In this imagined view from before European settlement, prairies and oak savannas sweep across a section of Tennessee’s Eastern Highland Rim. For centuries before the Cherokees ceded these lands to the United States in 1807, the ecology of this landscape would have been heavily influenced by Indigenous people using fire to shape the grasslands and woodlands to their advantage. The resulting prospect of plentiful game and easily tilled meadows must have looked inviting to the first westward bound European settlers gazing down from the heights of the Cumberland Plateau. But with settlement and fire exclusion the grasslands soon vanished. They are now remembered only in scattered place names and rare remnant plant populations.
I became fascinated with seeing this historic landscape after I too looked down on it from the Cumberland Plateau around Sewanee, Tennessee. Here was an opportunity to explore an intriguing aesthetic combination of southeastern mountains and historic grasslands. Having decided the better composition would be from below looking back up toward toward Sewanee’s Domain, I began by photographing views along the compellingly named Prairie Plains Road in Coffee County. Unfortunately, the mountains from there were a bit too distant, and while the place name was intriguing, I couldn’t pin down its origin. Nor could I establish that the soils there were associated specifically with grasslands. I did, however, use the summer sky I captured in those photographs.
For location, I instead looked to an equally suggestive place name closer to Sewanee: Prairie Chapel Road in Franklin County. I was again unable to ascertain the historical origin of the name (although a partial picture began to emerge of an historic African American community there), but this time, an examination of USDA soil maps offered a grassland clue. Prairie Chapel (historic) and its cemetery lie within a swath of Guthrie silt loam, the same restrictive, grassland favoring soil type found at May Prairie State Natural Area, a tallgrass prairie remnant 15 miles to the northeast. In the painting, the late summer blooms of rosinweed, cut leaf prairie dock, dense blazing star, and boneset are based on those found at May Prairie, though they represent only a fraction of the grassland species there. As I picture them here, dispersed across a Highland Rim landscape by hundreds of years of natural processes (including anthropogenic fire), names like Prairie Chapel and Prairie Plains start to make a lot of sense.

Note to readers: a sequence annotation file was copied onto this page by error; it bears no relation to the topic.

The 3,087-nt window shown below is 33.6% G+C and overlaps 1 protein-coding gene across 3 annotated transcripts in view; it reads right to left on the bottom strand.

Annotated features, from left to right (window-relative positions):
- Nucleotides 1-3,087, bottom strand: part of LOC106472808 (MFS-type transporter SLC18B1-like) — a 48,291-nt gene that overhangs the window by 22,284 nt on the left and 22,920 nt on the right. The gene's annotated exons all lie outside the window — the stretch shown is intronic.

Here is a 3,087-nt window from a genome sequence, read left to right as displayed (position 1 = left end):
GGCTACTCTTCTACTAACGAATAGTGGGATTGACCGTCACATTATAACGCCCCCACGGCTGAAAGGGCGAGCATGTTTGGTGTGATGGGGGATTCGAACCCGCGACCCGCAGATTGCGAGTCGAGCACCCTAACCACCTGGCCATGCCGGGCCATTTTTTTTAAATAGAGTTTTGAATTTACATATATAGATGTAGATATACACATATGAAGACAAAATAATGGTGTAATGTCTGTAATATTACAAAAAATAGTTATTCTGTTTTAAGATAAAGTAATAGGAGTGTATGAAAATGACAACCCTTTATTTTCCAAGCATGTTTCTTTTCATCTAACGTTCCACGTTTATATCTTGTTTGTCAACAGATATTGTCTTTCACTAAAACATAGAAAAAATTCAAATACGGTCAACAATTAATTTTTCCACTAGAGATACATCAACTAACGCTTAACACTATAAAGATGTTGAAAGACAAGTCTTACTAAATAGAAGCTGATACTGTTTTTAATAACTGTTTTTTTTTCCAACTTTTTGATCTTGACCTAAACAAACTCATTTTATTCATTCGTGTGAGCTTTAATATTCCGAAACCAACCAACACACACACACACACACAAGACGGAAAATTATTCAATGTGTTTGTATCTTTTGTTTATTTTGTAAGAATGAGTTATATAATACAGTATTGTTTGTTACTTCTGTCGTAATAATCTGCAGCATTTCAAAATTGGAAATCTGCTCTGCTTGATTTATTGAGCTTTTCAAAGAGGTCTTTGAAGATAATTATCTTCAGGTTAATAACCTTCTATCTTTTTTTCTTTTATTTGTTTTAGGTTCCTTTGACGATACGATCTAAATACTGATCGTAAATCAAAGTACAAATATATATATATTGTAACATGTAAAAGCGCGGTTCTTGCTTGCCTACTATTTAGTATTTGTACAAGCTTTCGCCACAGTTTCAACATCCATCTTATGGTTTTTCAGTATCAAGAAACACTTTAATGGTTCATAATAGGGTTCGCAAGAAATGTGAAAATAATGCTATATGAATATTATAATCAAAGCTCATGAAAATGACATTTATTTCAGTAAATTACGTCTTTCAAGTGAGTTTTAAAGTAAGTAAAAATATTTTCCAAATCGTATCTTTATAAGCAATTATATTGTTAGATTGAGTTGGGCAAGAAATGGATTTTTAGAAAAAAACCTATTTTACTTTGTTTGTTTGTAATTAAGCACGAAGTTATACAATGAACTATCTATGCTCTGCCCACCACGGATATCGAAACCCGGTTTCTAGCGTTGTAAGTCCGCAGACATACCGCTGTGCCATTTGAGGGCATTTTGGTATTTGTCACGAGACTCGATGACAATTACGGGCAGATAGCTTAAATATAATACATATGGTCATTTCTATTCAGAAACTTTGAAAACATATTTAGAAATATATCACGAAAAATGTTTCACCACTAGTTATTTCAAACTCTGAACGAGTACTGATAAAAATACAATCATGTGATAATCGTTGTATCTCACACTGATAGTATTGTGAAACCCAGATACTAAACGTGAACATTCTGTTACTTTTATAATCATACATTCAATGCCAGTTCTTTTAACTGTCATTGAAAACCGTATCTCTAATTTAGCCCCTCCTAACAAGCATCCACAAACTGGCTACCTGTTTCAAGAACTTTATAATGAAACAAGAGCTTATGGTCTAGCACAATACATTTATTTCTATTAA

Note: Additional reference imagery came from Google Street View, iNaturlist and the Southeastern Grasslands Institute.
January 18 - March 30, 2024
University Art Gallery
University of the South, Sewanee, Tennessee